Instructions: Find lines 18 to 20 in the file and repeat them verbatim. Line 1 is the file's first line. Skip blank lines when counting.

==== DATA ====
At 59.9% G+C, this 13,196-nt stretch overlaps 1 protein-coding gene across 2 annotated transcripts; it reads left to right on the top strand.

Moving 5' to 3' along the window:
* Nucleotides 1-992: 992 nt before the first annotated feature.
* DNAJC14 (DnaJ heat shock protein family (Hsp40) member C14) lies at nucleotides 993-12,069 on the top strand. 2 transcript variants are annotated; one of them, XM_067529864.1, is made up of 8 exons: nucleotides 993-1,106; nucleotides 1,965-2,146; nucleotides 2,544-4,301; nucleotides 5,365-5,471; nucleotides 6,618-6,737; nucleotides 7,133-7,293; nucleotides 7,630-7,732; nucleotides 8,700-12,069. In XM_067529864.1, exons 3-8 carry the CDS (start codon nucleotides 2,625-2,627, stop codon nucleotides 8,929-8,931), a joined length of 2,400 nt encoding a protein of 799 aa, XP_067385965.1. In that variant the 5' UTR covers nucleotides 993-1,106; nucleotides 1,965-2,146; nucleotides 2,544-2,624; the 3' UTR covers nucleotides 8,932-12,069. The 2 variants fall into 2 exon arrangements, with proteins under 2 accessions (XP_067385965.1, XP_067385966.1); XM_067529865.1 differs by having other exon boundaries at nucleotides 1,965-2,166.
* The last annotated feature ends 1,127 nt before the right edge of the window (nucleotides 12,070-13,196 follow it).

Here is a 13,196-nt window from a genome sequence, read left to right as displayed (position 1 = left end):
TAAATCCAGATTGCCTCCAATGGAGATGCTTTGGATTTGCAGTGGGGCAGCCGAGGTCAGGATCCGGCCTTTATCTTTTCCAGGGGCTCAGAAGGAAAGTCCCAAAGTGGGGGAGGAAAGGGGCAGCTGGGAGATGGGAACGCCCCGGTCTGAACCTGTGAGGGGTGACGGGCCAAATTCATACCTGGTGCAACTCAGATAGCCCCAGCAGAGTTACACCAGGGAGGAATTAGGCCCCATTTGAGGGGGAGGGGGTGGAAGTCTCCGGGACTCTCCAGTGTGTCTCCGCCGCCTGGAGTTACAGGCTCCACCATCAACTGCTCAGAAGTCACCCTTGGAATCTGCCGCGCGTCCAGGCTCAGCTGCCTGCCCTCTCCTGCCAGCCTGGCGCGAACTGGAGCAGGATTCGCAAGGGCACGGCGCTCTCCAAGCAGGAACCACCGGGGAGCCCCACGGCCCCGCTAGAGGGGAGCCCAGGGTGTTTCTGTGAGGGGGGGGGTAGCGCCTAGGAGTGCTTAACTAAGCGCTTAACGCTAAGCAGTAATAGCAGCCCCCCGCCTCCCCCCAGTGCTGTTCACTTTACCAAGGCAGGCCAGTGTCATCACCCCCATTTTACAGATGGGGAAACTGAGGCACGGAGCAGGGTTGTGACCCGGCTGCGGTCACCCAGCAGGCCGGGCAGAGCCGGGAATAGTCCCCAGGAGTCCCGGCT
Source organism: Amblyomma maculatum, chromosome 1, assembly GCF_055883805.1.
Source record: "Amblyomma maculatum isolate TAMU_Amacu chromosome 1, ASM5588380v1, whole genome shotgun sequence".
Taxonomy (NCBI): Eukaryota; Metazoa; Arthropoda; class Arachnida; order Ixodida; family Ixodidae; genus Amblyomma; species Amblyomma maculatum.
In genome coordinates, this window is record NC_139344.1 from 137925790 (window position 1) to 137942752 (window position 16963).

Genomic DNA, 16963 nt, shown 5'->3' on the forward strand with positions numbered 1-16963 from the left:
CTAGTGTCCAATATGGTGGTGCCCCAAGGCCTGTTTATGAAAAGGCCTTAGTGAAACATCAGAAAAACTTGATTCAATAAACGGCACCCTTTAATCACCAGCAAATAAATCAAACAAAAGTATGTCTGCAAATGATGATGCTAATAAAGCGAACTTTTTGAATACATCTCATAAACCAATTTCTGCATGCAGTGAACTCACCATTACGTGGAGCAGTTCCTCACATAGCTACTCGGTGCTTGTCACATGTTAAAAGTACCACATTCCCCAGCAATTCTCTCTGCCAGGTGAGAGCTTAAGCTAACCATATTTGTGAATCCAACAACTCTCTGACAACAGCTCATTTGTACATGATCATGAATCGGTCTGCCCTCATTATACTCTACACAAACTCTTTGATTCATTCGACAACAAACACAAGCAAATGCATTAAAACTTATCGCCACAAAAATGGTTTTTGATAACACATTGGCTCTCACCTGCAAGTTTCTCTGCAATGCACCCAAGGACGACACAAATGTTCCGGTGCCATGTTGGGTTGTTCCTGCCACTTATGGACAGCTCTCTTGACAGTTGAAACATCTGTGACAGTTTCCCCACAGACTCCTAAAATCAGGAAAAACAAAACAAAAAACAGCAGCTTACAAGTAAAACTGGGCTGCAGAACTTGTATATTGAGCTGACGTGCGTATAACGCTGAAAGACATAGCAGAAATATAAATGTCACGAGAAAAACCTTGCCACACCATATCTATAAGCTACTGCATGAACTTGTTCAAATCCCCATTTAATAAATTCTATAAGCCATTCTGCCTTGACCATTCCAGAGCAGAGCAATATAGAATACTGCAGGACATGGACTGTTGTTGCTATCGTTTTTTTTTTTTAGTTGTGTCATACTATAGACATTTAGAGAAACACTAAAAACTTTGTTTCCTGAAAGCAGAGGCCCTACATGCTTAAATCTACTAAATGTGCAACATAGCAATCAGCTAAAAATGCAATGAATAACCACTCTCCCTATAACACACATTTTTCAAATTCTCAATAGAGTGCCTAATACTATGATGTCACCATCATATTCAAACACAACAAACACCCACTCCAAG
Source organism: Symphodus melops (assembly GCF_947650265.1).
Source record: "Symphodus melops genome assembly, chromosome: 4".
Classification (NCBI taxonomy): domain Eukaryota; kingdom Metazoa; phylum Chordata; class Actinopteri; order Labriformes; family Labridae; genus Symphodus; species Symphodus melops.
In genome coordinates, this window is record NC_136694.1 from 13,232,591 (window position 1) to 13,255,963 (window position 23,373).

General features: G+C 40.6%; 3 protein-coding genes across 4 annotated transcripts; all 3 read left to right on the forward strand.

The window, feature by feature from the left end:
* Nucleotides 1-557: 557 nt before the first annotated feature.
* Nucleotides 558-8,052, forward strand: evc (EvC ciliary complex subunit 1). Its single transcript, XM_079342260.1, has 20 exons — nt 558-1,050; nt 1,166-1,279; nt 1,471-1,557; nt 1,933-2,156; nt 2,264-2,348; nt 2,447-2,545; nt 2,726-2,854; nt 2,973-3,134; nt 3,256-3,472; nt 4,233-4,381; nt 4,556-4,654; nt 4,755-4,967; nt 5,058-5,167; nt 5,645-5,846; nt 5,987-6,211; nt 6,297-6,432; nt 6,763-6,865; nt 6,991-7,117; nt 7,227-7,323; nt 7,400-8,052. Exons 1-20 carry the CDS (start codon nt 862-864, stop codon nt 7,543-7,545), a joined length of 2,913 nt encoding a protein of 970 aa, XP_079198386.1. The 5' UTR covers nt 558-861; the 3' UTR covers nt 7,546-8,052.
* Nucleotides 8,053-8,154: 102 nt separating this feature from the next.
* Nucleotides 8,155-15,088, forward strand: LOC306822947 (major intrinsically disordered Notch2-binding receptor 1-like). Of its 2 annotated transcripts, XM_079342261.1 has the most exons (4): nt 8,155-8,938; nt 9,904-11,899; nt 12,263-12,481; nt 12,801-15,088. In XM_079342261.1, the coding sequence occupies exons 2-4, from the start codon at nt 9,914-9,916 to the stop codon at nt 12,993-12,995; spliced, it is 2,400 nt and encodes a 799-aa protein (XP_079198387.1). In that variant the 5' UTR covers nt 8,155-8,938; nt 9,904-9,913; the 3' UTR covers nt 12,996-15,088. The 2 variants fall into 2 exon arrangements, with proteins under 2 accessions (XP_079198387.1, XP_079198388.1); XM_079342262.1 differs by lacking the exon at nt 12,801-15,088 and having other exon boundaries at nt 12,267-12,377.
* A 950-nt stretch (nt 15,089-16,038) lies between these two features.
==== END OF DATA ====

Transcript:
General features: G+C 40.6%; 3 protein-coding genes across 4 annotated transcripts; all 3 read left to right on the forward strand.

The window, feature by feature from the left end:
* Nucleotides 1-557: 557 nt before the first annotated feature.